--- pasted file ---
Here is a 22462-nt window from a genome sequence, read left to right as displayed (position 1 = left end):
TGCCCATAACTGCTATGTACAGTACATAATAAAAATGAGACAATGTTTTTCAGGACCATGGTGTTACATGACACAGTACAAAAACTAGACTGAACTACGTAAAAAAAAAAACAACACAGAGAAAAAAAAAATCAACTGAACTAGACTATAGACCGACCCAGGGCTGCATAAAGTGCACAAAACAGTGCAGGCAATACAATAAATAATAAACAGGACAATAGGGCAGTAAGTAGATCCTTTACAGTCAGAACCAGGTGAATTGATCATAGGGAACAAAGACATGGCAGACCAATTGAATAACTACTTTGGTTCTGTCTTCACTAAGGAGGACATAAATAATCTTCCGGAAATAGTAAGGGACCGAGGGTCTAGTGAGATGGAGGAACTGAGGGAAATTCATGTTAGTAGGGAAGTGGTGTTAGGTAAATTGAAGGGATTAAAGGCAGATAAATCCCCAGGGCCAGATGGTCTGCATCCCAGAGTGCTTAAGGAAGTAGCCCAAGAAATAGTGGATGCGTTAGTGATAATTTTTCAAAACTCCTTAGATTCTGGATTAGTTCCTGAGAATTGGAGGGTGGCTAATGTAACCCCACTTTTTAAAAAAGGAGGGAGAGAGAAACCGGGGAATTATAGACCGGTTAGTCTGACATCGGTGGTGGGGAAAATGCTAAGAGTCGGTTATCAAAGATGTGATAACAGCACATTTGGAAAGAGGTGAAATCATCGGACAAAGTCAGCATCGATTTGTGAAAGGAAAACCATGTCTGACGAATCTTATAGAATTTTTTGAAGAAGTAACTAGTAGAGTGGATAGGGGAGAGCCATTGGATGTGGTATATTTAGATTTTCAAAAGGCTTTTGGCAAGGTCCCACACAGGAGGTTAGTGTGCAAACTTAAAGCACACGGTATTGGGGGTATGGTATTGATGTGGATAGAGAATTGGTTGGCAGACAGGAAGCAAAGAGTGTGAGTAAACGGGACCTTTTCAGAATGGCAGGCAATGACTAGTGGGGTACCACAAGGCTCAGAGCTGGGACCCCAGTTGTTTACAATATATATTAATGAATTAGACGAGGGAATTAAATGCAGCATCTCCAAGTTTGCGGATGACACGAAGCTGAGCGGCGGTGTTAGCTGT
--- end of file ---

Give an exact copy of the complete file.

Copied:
Here is a 22462-nt window from a genome sequence, read left to right as displayed (position 1 = left end):
TGCCCATAACTGCTATGTACAGTACATAATAAAAATGAGACAATGTTTTTCAGGACCATGGTGTTACATGACACAGTACAAAAACTAGACTGAACTACGTAAAAAAAAAAACAACACAGAGAAAAAAAAAATCAACTGAACTAGACTATAGACCGACCCAGGGCTGCATAAAGTGCACAAAACAGTGCAGGCAATACAATAAATAATAAACAGGACAATAGGGCAGTAAGTAGATCCTTTACAGTCAGAACCAGGTGAATTGATCATAGGGAACAAAGACATGGCAGACCAATTGAATAACTACTTTGGTTCTGTCTTCACTAAGGAGGACATAAATAATCTTCCGGAAATAGTAAGGGACCGAGGGTCTAGTGAGATGGAGGAACTGAGGGAAATTCATGTTAGTAGGGAAGTGGTGTTAGGTAAATTGAAGGGATTAAAGGCAGATAAATCCCCAGGGCCAGATGGTCTGCATCCCAGAGTGCTTAAGGAAGTAGCCCAAGAAATAGTGGATGCGTTAGTGATAATTTTTCAAAACTCCTTAGATTCTGGATTAGTTCCTGAGAATTGGAGGGTGGCTAATGTAACCCCACTTTTTAAAAAAGGAGGGAGAGAGAAACCGGGGAATTATAGACCGGTTAGTCTGACATCGGTGGTGGGGAAAATGCTAAGAGTCGGTTATCAAAGATGTGATAACAGCACATTTGGAAAGAGGTGAAATCATCGGACAAAGTCAGCATCGATTTGTGAAAGGAAAACCATGTCTGACGAATCTTATAGAATTTTTTGAAGAAGTAACTAGTAGAGTGGATAGGGGAGAGCCATTGGATGTGGTATATTTAGATTTTCAAAAGGCTTTTGGCAAGGTCCCACACAGGAGGTTAGTGTGCAAACTTAAAGCACACGGTATTGGGGGTATGGTATTGATGTGGATAGAGAATTGGTTGGCAGACAGGAAGCAAAGAGTGTGAGTAAACGGGACCTTTTCAGAATGGCAGGCAATGACTAGTGGGGTACCACAAGGCTCAGAGCTGGGACCCCAGTTGTTTACAATATATATTAATGAATTAGACGAGGGAATTAAATGCAGCATCTCCAAGTTTGCGGATGACACGAAGCTGAGCGGCGGTGTTAGCTGT